Legal: Drafting issues with the Housing (Wales) Act 2014


Evans vs Fleri (2019)

Shelter Cymru represented Mr Evans in his appeal against an order of a district judge granting possession to his private landlord, even though the landlord was not licensed by Rent Smart Wales at the time he served Notice Requiring Possession.

This was a surprising decision given that the Housing (Wales) Act 2014 clearly requires a landlord to both register and hold a licence (or use the services of a licensed agent) in order to let a property.  If the decision were correct, even though not binding on other courts, tenants of private landlords would be vulnerable to eviction by unlicensed landlords, a situation which would fly in the face of the whole purpose of the legislation.

The wording of s.44 of the Act, dealing with notices requiring possession under s.21 Housing Act 1988, gave rise to argument in this case before a district judge considering an application for possession by a landlord who was registered but not licensed at the time he served his tenant with a s.21 Notice.

S.44 states that a section 21 Notice may not be given…if a) the landlord is not registered in respect of the dwelling or b) the landlord is not licensed…and the landlord has not appointed a person who is licensed under this Part to carry out all property management work in respect of the dwelling on the landlord’s behalf.

The landlord argued that the correct interpretation of the section was that a landlord must either be registered or licensed, not registered and licensed, in order to serve a s.21 Notice.  The district judge agreed and made a possession order, but acknowledged he might be wrong and gave permission to the tenant to appeal.

On appeal, the Circuit Judge pointed out that the word “or” can either be used to separate two scenarios which are mutually exclusive so that only one can apply – which was the district judge’s interpretation of s.44 – or it can be used to separate two scenarios which are not mutually exclusive and which therefore can apply simultaneously.  It is not the case that a landlord must either be registered or licensed.  A landlord may be registered but not licensed or may be both.  In s.44, due to poor drafting, the word ”or” is capable of having both meanings.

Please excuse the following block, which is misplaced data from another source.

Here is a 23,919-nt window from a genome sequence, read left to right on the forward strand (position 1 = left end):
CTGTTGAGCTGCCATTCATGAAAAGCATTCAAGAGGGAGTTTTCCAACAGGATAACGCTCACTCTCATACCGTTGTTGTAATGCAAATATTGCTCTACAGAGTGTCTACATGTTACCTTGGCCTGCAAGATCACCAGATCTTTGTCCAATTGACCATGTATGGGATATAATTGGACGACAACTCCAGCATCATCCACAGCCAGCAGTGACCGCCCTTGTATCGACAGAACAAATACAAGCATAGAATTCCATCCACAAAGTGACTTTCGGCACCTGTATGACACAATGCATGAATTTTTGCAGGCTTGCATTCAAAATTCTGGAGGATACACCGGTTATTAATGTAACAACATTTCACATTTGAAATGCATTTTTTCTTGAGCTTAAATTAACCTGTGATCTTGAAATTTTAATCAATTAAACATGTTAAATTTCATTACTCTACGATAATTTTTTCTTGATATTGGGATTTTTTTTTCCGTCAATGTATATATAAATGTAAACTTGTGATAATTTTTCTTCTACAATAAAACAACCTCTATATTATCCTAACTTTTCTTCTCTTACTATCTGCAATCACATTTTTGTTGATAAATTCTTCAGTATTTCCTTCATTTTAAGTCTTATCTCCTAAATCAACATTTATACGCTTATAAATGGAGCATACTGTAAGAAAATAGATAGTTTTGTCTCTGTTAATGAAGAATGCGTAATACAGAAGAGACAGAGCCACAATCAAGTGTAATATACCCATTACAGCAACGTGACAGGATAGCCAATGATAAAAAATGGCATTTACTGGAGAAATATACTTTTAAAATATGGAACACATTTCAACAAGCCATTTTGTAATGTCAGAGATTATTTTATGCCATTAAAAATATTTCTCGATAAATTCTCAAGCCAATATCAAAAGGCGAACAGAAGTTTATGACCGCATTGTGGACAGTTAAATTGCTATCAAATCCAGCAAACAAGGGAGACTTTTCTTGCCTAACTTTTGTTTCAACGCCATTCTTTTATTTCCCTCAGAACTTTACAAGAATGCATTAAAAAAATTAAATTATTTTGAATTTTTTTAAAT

In order to determine the correct meaning, the judge then looked at other sections of the Act itself and at the intention of the Welsh Assembly when enacting the Housing (Wales) Act.  The Act clearly requires landlords to be registered and licensed, or to use the services of an agent who is licensed, in order to carry out property management functions such as serving notice to terminate a tenancy.

The licensing requirements are rigorous, a landlord must show s/he is a fit and proper person to hold a licence, and must go on a course.  Failure to register or hold a licence is a criminal offence punishable by a fine. The Communities, Equality and Local Government Committee of the Welsh Assembly recommended that an unlicensed landlord should be prevented from serving a ‘no-fault’ eviction notice (i.e. a s.21 Notice).  As a result of that recommendation, s.44 was inserted into the Bill and became law.

The judge commented that it would be surprising if the Welsh Assembly’s intention had been to make the serving of a notice to terminate a tenancy by an unlicensed landlord a criminal offence, and yet allow that landlord to obtain a possession order in reliance on such a notice.  Equally, it would be surprising if an unlicensed landlord, (so a landlord who is not a fit and proper person and who has not undergone training,) could serve and rely on such a notice.

The judge therefore concluded that landlords must be both registered and licensed in order to serve a valid s.21 notice, and the possession order made by the district judge was quashed.